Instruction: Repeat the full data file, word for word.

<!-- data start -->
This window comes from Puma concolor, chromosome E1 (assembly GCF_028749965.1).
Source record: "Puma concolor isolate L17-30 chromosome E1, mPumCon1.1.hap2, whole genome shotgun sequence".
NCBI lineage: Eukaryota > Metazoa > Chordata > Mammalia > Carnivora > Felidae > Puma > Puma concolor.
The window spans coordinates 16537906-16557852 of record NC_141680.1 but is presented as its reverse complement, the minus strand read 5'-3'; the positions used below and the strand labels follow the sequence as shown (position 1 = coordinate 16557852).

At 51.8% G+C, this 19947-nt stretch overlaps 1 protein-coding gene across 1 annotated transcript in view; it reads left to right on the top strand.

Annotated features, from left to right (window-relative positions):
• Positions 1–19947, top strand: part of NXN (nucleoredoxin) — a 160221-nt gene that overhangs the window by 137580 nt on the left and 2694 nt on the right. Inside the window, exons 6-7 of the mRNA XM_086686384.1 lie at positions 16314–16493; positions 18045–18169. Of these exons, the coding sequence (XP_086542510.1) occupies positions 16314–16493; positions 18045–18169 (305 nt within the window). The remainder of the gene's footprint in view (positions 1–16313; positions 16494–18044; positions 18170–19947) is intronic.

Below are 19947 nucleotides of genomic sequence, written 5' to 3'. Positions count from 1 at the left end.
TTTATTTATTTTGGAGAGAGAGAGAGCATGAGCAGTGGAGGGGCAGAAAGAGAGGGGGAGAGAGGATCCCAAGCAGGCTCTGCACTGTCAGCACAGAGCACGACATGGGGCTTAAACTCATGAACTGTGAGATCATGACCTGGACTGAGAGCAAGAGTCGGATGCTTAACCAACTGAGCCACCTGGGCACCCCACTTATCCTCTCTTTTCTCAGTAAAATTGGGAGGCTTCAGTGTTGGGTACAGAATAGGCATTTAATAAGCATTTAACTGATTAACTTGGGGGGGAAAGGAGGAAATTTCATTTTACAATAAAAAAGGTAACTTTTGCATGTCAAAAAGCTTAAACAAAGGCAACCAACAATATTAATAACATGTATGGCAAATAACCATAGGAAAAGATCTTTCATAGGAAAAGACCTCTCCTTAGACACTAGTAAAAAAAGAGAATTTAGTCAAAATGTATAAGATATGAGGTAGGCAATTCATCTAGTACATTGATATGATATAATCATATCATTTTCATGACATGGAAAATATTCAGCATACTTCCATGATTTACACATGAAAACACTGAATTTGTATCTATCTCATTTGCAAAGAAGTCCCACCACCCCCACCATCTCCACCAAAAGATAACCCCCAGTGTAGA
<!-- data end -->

This window comes from Puma concolor, chromosome E1 (assembly GCF_028749965.1).
Source record: "Puma concolor isolate L17-30 chromosome E1, mPumCon1.1.hap2, whole genome shotgun sequence".
NCBI lineage: Eukaryota > Metazoa > Chordata > Mammalia > Carnivora > Felidae > Puma > Puma concolor.
The window spans coordinates 16537906-16557852 of record NC_141680.1 but is presented as its reverse complement, the minus strand read 5'-3'; the positions used below and the strand labels follow the sequence as shown (position 1 = coordinate 16557852).

At 51.8% G+C, this 19947-nt stretch overlaps 1 protein-coding gene across 1 annotated transcript in view; it reads left to right on the top strand.

Annotated features, from left to right (window-relative positions):
• Positions 1–19947, top strand: part of NXN (nucleoredoxin) — a 160221-nt gene that overhangs the window by 137580 nt on the left and 2694 nt on the right. Inside the window, exons 6-7 of the mRNA XM_086686384.1 lie at positions 16314–16493; positions 18045–18169. Of these exons, the coding sequence (XP_086542510.1) occupies positions 16314–16493; positions 18045–18169 (305 nt within the window). The remainder of the gene's footprint in view (positions 1–16313; positions 16494–18044; positions 18170–19947) is intronic.

Below are 19947 nucleotides of genomic sequence, written 5' to 3'. Positions count from 1 at the left end.
TTTATTTATTTTGGAGAGAGAGAGAGCATGAGCAGTGGAGGGGCAGAAAGAGAGGGGGAGAGAGGATCCCAAGCAGGCTCTGCACTGTCAGCACAGAGCACGACATGGGGCTTAAACTCATGAACTGTGAGATCATGACCTGGACTGAGAGCAAGAGTCGGATGCTTAACCAACTGAGCCACCTGGGCACCCCACTTATCCTCTCTTTTCTCAGTAAAATTGGGAGGCTTCAGTGTTGGGTACAGAATAGGCATTTAATAAGCATTTAACTGATTAACTTGGGGGGGAAAGGAGGAAATTTCATTTTACAATAAAAAAGGTAACTTTTGCATGTCAAAAAGCTTAAACAAAGGCAACCAACAATATTAATAACATGTATGGCAAATAACCATAGGAAAAGATCTTTCATAGGAAAAGACCTCTCCTTAGACACTAGTAAAAAAAGAGAATTTAGTCAAAATGTATAAGATATGAGGTAGGCAATTCATCTAGTACATTGATATGATATAATCATATCATTTTCATGACATGGAAAATATTCAGCATACTTCCATGATTTACACATGAAAACACTGAATTTGTATCTATCTCATTTGCAAAGAAGTCCCACCACCCCCACCATCTCCACCAAAAGATAACCCCCAGTGTAGA